If you have numerous queries or recommendations, numbering them may help the other person to understand the significance of the comments’ responses.

Messages with meaning.

Have you ever sent a “Hello” or “Are you here?” and then waited for a response? It’s worth adjusting your strategy to avoid wasting your own and other people’s time by shortening the introduction and getting straight to the subject.


Stick to the same application where you received the message, for example, if you received a query in an e-mail, do not move to a messenger to react. Alternatively, phone/video call to discuss in depth.

Getting lost in a long texting session.

Schedule a call if you see that the texting debate is becoming too long but you have not reached an agreement or agreed on a disagreement. It is always preferable to converse.

Group Discussions.

All of the rules that apply to private conversations apply to group chats as well.

Use tags to direct your message to a specific person in the group chat; otherwise, the opponent will waste time scrolling through all of the messages in the group chat.

Instead of dropping a message into a group chat like a bomb, use the reply option to keep the conversation going.

If you have anything to say to someone, say it privately. Personal questions or amendments should be written in private and not exposed to the whole community.

Spam no more.

Only write what is of importance to all participants in a group conversation.

If you want to share a personal experience, write about how you expect the group to react. For instance, if you’re feeling overwhelmed, be truthful: “Guys, I need your support. Please tell me how you cope with pressure since I don’t think I’m doing a good job at it.”

Don’t advertise anything in a group chat, even if you want to. This does not apply to chats whose purpose is to trade promotional and advertising messages.


Schedule a call.

Whatever application you intend to use for a call, please schedule it upfront. Send a note and suggest making a phone call. It is polite to indicate how much time it will take and what questions you wish to discuss. Do not be surprised or disappointed, if a random person declines a call without a previous arrangement.

If you intend to record a call or a video, notify the opponent/s about it before.

If you do not plan to speak during an online meeting, silence the microphone. External noise will not affect other people for the sake of the team. Keep in mind that you are online, and it is best not to, for example, begin changing your clothing. Yes, we’ve seen everything:)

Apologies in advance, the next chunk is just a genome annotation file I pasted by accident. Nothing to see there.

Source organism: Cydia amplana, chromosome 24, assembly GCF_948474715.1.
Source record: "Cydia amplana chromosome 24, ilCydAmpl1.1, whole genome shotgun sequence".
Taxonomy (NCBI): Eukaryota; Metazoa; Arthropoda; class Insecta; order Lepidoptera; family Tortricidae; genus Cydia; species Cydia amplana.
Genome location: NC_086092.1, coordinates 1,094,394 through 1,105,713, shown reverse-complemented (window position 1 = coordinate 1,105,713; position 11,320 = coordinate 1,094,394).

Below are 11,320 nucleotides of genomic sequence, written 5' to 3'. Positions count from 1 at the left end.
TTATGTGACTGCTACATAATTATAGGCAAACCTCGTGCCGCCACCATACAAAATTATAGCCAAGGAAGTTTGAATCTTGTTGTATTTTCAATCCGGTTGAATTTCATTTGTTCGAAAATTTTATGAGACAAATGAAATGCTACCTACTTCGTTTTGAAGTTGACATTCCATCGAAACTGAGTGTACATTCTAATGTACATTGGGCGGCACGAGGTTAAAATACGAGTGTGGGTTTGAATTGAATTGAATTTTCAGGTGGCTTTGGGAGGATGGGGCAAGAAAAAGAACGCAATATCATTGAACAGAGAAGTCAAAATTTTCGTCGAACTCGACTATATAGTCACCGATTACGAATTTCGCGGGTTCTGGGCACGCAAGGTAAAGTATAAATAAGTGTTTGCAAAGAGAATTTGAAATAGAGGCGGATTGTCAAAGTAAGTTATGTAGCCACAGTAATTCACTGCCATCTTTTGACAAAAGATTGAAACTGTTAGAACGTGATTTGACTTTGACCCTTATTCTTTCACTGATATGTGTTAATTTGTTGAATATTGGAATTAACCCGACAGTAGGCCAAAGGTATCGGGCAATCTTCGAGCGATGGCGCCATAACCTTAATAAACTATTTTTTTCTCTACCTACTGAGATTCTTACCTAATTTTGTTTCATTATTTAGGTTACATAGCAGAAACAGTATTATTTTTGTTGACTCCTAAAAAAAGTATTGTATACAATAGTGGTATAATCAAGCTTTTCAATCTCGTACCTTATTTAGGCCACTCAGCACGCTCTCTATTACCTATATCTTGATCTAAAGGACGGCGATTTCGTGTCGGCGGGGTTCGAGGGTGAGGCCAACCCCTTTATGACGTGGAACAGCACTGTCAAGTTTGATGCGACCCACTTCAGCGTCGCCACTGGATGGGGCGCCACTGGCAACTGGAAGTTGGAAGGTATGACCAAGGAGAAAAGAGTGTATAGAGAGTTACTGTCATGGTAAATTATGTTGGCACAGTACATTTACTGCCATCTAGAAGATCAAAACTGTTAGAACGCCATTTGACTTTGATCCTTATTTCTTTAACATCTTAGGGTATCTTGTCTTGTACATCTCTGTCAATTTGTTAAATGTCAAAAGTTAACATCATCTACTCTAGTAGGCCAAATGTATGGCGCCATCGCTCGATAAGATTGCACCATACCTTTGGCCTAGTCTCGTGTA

Respond to communications via e-mail within 24 hours during working hours; in a messenger, respond within one workday. Of course, you should not be online 24 hours a day, seven days a week just because you have a messenger installed (if it was prearranged before). Ignoring communications if there is a question is still impolite. If you believe you will require more time to react than you have available, simply inform the opponent. For example, I am currently occupied. I’ll get back to you tomorrow.

Respond in great detail.

Laconic reactions may be perplexing. Respond by explaining your reasoning or suggesting something different. Avoid using yes/no responses.

If you get multiple questions, respond to each one. Do not overlook a question to which you do not wish to respond. It would only prolong the conversation. I don’t want to respond – it may be an understandable and correct response.

Ignoring someone may cause issues in real-world communication. If someone has shared something with you, it is polite to answer in a classy manner: “Thank you. I’ll check it later,” rather than remain mute indefinitely.

Personal communication is, well, personal. If you wish to share your chat with another person, take the courtesy to ask the opponent with whom you previously spoke for permission.

Try to avoid calling your coworkers after hours. If you do, don’t expect an immediate answer. Also, many applications feature a Delayed message function, so the message may be scheduled so that it does not annoy a colleague over the weekend or on a holiday.

Emotional intelligence.

Do not respond if you are angry or upset. Stop for a moment to gather your thoughts before responding to the point.

Look at it through the lens of real-life principles if the amount of rules gives you the sensation that you have to control yourself too much and make the conversation far too formal. Etiquette guidelines may help you get along with people, communicate sensitive and important problems, and improve the effectiveness of your digital communication.